Sunday, January 9, 2011

Those Who Can't Teach

by Jim Fixx
I've often made this point to physical phitness phanatics: Jim Fixx is gone and Keith Richards lives on.

Of course, it's a specious comparison, but there's still a "Colonel of truth" (as I once saw it written) in my contention that one's lifespan will be largely determined by heredity, genetics, and one's disinclination to fall from the roofs of tall buildings.

Toward this end, I asked Santa for a copy of Keith's autobiography "Life" and am currently plowing through it.  I have gotten to the point at which young Keith, in what I take to be the English version of our middle schools, is a boy soprano in a handpicked choir chosen to perform in Westminster Abbey for the Queen.  He says that to this day, that is still the most splendid setting for any performance he has given, and remember, he has played in the Baltimore Civic Arena on several occasions.

Keith in Baltimore, 2006
But then his voice changed, as will happen to a young lad, and it was back to regular school, where he was told that because he missed so many classes due to the choir rehearsal schedule, he had to repeat a year.  This sparked the inward rebellion that led to his joining that ragtag bunch of misfits that we call the Rolling Stones.  Because he felt hoodwinked by the school authorities, Keith has had trust issues with people in authority from that day to this.

I learned a similar lesson, and it had nothing to do with any sort of choir, I assure you.  I was in 9th grade at the exclusive Towsontown Junior High School, warming a seat in a civics classroom under the tutelage of a young teacher who spent lots of class time conveying to us that we could expect him to be out sick the day after St Patrick's Day ("I like to drink, kids!" was the message we took away from that.)

Employing an age-old trick, one day he popped a quiz on us, rather than actually teach a lesson.  One of the questions was to name the governor of California.  I wrote "Pat Brown" and when the quiz came back, that correct answer was marked wrong.  The teacher told me that the answer he wanted was "Edmund Brown."  I told him that Governor Edmund G. Brown, Sr., was universally known by the nickname "Pat," but the teacher said he had never heard that, so therefore I could not be right.  After class I went to the school library and borrowed a copy of Newsweek magazine that had an article about "California's Pat Brown: New Visions for the Golden State" or some such, and I showed that to the teacher, and he said he didn't care how many things I showed him, because if HE didn't know that Mr Brown was known as Pat, that no one else should have to.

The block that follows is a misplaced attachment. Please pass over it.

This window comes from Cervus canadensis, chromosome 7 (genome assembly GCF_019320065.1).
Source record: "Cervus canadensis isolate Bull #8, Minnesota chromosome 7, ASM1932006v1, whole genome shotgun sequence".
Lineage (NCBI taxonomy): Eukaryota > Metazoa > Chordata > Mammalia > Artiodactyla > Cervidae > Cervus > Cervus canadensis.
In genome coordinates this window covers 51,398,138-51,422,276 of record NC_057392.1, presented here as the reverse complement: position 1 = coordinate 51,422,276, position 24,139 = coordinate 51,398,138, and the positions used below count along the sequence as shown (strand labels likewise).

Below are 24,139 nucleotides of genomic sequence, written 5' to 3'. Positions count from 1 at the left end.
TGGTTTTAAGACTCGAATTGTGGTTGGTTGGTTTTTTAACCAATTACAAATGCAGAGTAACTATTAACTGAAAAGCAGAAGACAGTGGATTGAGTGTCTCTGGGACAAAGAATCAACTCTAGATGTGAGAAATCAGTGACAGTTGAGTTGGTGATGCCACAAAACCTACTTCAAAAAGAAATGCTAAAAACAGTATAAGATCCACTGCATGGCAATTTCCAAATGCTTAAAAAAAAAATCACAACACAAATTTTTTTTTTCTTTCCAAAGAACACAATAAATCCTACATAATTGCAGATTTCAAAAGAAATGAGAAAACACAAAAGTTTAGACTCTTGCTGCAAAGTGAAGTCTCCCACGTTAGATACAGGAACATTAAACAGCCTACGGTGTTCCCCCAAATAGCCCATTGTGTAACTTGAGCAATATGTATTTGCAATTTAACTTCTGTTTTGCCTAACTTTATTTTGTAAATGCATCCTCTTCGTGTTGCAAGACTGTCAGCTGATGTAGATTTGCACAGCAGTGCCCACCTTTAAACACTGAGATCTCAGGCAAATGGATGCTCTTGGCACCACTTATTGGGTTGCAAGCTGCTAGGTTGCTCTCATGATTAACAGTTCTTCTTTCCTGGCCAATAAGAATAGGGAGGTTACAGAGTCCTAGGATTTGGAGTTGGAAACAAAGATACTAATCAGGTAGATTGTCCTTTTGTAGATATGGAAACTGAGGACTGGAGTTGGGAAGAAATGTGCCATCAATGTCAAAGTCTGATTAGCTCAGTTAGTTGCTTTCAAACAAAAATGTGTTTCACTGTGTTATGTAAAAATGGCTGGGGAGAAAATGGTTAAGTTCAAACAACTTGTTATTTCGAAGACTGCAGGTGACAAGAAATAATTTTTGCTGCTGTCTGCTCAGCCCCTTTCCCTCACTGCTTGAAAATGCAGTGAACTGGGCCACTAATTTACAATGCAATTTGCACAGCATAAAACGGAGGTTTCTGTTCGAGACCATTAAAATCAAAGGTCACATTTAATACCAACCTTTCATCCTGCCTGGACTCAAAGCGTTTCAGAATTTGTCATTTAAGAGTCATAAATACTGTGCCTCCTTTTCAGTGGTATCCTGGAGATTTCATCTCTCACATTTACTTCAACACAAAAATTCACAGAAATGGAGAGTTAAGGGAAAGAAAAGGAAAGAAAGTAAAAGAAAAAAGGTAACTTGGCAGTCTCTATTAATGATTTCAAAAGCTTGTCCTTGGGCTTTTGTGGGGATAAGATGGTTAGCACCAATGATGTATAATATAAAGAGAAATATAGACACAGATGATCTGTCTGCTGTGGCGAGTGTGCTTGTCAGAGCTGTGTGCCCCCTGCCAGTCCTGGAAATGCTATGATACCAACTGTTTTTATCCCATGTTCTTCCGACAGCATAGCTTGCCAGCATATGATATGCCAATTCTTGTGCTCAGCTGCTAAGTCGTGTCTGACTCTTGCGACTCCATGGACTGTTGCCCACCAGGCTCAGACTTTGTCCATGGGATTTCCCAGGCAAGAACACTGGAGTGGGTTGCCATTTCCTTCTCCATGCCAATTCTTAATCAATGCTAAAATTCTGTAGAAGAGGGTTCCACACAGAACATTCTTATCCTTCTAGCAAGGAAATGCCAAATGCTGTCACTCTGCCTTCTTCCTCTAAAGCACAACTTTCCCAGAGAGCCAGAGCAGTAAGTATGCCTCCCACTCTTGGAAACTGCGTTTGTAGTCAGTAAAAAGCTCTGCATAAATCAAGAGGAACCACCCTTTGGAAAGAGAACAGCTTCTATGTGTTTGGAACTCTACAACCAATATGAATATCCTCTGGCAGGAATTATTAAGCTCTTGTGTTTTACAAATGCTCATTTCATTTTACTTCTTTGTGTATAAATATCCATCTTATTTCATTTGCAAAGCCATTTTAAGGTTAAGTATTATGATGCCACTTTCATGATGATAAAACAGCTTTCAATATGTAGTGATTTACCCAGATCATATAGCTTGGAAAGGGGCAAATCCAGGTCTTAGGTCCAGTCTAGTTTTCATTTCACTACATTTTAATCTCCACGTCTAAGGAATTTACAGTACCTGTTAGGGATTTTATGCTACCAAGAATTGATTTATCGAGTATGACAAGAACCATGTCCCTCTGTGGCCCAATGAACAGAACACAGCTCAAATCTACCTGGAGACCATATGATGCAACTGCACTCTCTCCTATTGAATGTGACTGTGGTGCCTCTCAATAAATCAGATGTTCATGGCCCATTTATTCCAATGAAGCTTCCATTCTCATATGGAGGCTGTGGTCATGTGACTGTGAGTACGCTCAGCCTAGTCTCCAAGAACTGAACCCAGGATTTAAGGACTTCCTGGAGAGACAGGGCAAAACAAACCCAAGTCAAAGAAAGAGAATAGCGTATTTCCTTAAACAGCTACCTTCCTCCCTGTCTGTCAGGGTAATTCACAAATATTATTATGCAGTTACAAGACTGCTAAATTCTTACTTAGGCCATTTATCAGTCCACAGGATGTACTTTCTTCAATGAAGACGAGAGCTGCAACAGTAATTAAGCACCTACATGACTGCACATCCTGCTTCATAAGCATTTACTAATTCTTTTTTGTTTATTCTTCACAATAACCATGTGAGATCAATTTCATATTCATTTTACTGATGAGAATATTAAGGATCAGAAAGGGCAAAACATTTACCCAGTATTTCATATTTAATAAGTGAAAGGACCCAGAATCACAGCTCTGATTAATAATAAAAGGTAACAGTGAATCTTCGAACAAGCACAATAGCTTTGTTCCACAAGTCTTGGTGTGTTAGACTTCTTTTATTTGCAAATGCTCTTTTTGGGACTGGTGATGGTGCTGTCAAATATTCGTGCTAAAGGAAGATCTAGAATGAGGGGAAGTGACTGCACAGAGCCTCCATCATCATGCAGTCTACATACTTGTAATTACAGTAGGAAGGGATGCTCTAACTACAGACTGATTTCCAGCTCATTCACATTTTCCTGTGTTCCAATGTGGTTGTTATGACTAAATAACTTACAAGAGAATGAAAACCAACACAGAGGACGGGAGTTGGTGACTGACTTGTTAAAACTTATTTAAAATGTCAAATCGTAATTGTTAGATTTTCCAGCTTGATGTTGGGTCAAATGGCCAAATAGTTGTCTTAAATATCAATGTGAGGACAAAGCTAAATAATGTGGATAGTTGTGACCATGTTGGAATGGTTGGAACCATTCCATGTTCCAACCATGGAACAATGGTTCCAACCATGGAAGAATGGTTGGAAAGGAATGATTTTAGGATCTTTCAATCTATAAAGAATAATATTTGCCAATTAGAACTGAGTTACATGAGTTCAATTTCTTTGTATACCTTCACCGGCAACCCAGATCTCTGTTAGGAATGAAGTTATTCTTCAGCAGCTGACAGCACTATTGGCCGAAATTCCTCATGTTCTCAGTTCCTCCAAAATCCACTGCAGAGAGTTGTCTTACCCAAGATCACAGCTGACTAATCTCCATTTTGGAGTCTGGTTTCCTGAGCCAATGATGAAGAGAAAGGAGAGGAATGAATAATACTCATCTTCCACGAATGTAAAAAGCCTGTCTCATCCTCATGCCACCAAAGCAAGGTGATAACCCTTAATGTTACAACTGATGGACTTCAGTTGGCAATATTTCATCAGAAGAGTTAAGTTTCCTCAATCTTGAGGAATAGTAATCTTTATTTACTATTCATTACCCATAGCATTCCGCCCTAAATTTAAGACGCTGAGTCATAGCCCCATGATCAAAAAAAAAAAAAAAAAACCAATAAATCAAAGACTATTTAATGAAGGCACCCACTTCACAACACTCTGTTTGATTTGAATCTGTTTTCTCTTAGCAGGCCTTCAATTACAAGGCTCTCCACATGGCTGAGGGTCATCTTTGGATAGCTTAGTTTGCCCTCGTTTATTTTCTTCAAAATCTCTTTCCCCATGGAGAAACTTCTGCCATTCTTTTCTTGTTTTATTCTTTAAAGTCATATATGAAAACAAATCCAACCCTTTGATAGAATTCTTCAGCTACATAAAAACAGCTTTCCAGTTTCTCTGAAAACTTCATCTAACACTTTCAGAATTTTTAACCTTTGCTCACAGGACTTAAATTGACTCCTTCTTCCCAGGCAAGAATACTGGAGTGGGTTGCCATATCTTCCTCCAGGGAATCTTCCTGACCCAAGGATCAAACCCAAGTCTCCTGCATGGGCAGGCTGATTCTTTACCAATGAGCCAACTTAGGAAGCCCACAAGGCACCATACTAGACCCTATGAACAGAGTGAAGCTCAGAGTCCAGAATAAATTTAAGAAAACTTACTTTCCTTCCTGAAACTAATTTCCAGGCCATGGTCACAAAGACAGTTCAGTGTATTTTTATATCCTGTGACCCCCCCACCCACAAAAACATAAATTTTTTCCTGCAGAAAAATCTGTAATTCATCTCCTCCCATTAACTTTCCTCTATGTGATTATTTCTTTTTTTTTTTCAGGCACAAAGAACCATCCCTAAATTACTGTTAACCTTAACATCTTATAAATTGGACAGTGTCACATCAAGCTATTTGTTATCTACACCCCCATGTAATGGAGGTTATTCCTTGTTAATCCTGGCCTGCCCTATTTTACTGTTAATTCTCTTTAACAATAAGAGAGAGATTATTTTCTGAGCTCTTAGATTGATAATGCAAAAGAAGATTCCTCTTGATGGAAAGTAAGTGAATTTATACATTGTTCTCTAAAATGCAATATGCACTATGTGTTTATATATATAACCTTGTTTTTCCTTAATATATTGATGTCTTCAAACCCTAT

That was not the last time I dealt with such intransigence in my life, but it was probably the first time I became aware of the four types of people among us:

  • those who know, and know they know
  • those who know, and don't know they know
  • those who don't know, and know they don't know
  •  those who don't know and don't know they don't know
Jerry Brown is back again!
That last group is the most pernicious among us.  Better to avoid them at all costs, because things don't change.  The current governor of California, is, of course, Pat's son Edmund G. "Jerry" Brown, Jr.  

Like Schwarzenegger, he said he'd be back, and here he is!

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